By Lori Hinterleiter Kimball
Anyone walking or driving recently by the intersection of East Broad Way/Milltown Road and Lovettsville Road would have noticed earth-moving equipment contouring the land in preparation for our new community park. We will have ballfields, trails, and other modern amenities. This new addition to our town encompasses land that was farmed for over 200 years and contains nine historic buildings in various stages of neglect, and the remains of at least three.
Loudoun County, with substantial aid from the Town of Lovettsville, purchased 90 acres in 2004 for the creation of a park, but our story starts over 200 years ago with Christian Gottlieb Ruse, who was born in 1745 and moved to Lovettsville and was farming by 1769. He leased land, as was the practice at the time, then purchased 185 acres in 1803.
Ruse enslaved at least one person during his lifetime. The 1820 Federal Census listed him as enslaving one female between the ages of 14 and 26. Christian died in October 1821 and is buried in the New Jerusalem Church Cemetery next to his wife, Catherine, who died in 1802. In his will, Christian bequeathed “negro girl Mary” to his son Henry for the length of Henry’s life.
Christian also gave his son Henry a 2/3 interest in the 185-acre farm, and Henry eventually bought his brother Frederick’s 1/3 interest. The map at the left shows the property boundaries as of 1860 for the Ruse farm. It was bounded on the east by present day Broad Way/Milltown Road and extended diagonally southwest across today’s Berlin Turnpike at its intersections with Lutheran Church Road and South Loudoun Street. The elementary school was eventually built on a portion of the former Ruse farm.
Henry was a farmer, raising cattle, hogs, and milk cows and growing wheat, potatoes, and corn. One enslaved girl was recorded in the 1840 Census for Henry Ruse. She was under the age of 10 and probably worked in a domestic capacity. In the 1860 Slave Schedule, a man over the age of 50 was recorded. Henry hired him out to Jacob Virts. That census also recorded the number of slave dwellings on a property, and Henry was listed with one slave dwelling on his farm.
In 1852, the Loudoun and Berlin Turnpike Company laid out a route for its roadbed and assessed $150 in compensation to Ruse for cutting a 40′ wide swath through his land. As can be seen in the 1860 map above, the road divided many farms and later would become a boundary as farmers like the Ruses divided their land into smaller parcels.
Henry died in 1868 and was buried in the New Jerusalem Church Cemetery, and the farm descended to his wife Sarah, daughter Susan, and two sons, Emanuel and Joseph. Emanuel inherited 60 acres on the northeast portion of the farm, and there were no buildings on it. His sister Susan inherited the 54-acre home farm on the southeast. Joseph inherited 56 acres that spanned the Berlin Turnpike. The cluster of historic buildings on today’s park site are on the land that Emanuel inherited, indicating they were constructed or moved there after 1868.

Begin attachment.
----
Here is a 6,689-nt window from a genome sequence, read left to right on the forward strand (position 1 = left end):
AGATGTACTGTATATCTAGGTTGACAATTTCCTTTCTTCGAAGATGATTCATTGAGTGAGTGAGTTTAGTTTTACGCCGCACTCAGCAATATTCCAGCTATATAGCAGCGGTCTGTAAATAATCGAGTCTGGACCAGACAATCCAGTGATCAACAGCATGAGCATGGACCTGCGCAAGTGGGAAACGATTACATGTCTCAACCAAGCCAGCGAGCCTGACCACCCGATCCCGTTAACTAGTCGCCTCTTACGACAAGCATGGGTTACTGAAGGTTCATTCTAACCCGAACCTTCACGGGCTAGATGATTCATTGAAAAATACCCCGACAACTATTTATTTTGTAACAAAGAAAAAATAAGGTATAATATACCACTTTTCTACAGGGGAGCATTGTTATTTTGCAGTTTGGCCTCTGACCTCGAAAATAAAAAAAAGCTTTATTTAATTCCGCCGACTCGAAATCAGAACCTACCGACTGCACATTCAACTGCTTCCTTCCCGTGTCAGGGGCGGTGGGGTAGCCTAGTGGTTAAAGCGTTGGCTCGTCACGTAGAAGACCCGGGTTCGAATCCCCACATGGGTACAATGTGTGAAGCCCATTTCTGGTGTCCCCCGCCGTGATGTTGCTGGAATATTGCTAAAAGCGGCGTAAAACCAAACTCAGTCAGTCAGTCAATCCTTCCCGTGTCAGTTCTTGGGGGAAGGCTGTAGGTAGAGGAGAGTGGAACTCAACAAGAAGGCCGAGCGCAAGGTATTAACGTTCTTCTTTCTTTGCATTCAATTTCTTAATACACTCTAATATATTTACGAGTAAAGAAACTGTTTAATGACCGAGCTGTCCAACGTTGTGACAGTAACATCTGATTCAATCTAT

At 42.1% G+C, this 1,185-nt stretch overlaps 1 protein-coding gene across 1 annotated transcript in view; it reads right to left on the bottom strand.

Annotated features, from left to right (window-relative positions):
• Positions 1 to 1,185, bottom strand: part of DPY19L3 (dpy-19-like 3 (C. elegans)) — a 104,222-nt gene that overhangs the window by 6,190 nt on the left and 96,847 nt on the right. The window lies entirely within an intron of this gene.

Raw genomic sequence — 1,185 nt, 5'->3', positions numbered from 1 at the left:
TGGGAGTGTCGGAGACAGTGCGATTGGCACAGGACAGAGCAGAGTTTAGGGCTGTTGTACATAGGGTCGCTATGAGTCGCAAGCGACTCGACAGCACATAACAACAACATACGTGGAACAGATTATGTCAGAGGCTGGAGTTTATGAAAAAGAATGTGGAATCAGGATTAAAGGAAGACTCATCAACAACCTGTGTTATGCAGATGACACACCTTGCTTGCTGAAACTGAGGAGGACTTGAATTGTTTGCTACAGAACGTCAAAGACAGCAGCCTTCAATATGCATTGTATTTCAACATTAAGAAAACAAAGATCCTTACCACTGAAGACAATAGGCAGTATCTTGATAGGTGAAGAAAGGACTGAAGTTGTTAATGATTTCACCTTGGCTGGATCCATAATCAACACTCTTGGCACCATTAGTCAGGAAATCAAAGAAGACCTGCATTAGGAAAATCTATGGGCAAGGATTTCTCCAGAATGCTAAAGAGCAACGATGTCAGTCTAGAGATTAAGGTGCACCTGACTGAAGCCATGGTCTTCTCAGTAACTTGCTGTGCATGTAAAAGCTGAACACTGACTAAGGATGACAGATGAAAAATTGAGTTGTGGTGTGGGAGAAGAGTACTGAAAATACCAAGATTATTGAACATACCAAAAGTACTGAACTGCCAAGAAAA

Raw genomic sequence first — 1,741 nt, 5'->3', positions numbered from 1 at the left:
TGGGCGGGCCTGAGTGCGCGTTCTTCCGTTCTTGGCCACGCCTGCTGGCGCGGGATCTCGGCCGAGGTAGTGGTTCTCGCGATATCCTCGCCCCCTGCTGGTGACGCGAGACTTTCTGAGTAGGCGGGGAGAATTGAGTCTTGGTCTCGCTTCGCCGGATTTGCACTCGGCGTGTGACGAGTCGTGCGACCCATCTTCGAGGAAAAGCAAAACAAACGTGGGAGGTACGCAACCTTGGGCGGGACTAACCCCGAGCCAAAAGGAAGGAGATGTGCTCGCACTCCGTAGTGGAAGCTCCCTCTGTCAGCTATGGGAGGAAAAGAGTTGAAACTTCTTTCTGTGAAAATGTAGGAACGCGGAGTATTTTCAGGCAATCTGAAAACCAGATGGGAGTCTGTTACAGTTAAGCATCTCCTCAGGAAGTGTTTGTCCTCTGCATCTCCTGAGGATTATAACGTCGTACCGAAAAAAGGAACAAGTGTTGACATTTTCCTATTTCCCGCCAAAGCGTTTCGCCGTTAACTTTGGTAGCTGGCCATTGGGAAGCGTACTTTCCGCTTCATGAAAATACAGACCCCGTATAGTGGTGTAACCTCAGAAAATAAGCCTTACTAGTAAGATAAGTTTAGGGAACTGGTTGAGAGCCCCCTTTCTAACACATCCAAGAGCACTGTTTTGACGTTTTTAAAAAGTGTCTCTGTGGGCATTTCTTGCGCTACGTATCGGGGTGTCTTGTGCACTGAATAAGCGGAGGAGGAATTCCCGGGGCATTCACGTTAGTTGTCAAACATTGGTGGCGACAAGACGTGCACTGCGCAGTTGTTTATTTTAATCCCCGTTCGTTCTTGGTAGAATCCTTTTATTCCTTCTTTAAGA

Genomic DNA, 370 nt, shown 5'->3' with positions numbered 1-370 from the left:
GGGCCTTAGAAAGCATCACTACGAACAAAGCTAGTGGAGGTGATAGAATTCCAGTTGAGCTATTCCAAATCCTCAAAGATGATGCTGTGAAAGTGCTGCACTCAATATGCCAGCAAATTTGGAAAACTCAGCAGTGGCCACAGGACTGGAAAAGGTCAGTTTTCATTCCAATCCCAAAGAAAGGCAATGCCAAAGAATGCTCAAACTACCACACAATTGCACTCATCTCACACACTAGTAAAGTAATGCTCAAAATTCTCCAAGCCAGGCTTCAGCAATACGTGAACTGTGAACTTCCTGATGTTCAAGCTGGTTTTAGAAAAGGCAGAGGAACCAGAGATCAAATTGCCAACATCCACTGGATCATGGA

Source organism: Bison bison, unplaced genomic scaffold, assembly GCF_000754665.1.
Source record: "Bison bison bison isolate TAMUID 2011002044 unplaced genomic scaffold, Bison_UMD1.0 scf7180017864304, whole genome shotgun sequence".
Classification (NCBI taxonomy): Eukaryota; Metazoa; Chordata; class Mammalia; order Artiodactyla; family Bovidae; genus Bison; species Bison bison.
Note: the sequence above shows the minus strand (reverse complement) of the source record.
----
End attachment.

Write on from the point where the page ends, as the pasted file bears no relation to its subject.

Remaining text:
Emanuel also owned a house and lot in the town of Lovettsville. He was a carpenter and had a shop there. By the 1880s, this house was his main dwelling, and his daughter S. Anne and her husband Winfield S. Seitz lived on the 60-acre property Emanuel had inherited from his father. In 1885, Seitz constructed a bank barn made of timber on a stone foundation. It was approximately 33′ wide x 44’long, and it had a slate roof.
The parcels owned by Emanuel and Susan were eventually purchased by the Smiths and brought back together in 1905 when H.M. and Bertie Cooper purchased them. The 112-acre tract was purchased by Owen Reed in 1933, and it is from a portion of this parcel that today’s 90-acre park is being developed.
The Reeds continued to farm the property and transitioned to dairy farming, as did much of Loudoun County during the late 1800s through mid-1900s. In 1952, the Reeds constructed a large dairy barn (pictured at right) and adjacent milking parlor.
The Ruse/Reed Historic Buildings
The southern section of the park, where most of the earth contouring has been taking place, is slated for active recreation, such as ball fields. The northern section is designated for passive recreation, such as walking trails and community garden beds. This is the area that contains the historic buildings from the Ruse and Reed eras.
The cluster of domestic and agricultural buildings includes a farmhouse, summer kitchen, spring house, a meat house, chicken house, machine shed, animal shed, and dairy barn, and the remains of an icehouse, silage pit, and a stone bank barn that was vandalized and burned in the 1980s.
The dilapidated farmhouse that we see today along the walking path between the community center and elementary school was built in at least two stages. The original section of the house is two stories, measures 27′ x 18′, and is built of logs. It is a sizable structure for that method of construction. The 12′ x 16′ addition is wood frame with Victorian features such as fish scale shingles and high gabled roofline. It was probably built by the Ruses or Smiths in the late 1800s.
An archaeological study was done in 2009, predominantly on the southern section of the parcel that was slated for extensive land disturbance during the park’s construction. The archaeologists identified evidence of at least one building in this area near an old black walnut tree. Portions of two stone and brick foundations were uncovered with “a wide scatter of historic materials over approximately an acre.”
A 12′ x 16′ two-story timber frame building, noted in documents as the summer kitchen, contains a large stone fireplace for cooking and has a second floor accessed by a winder staircase.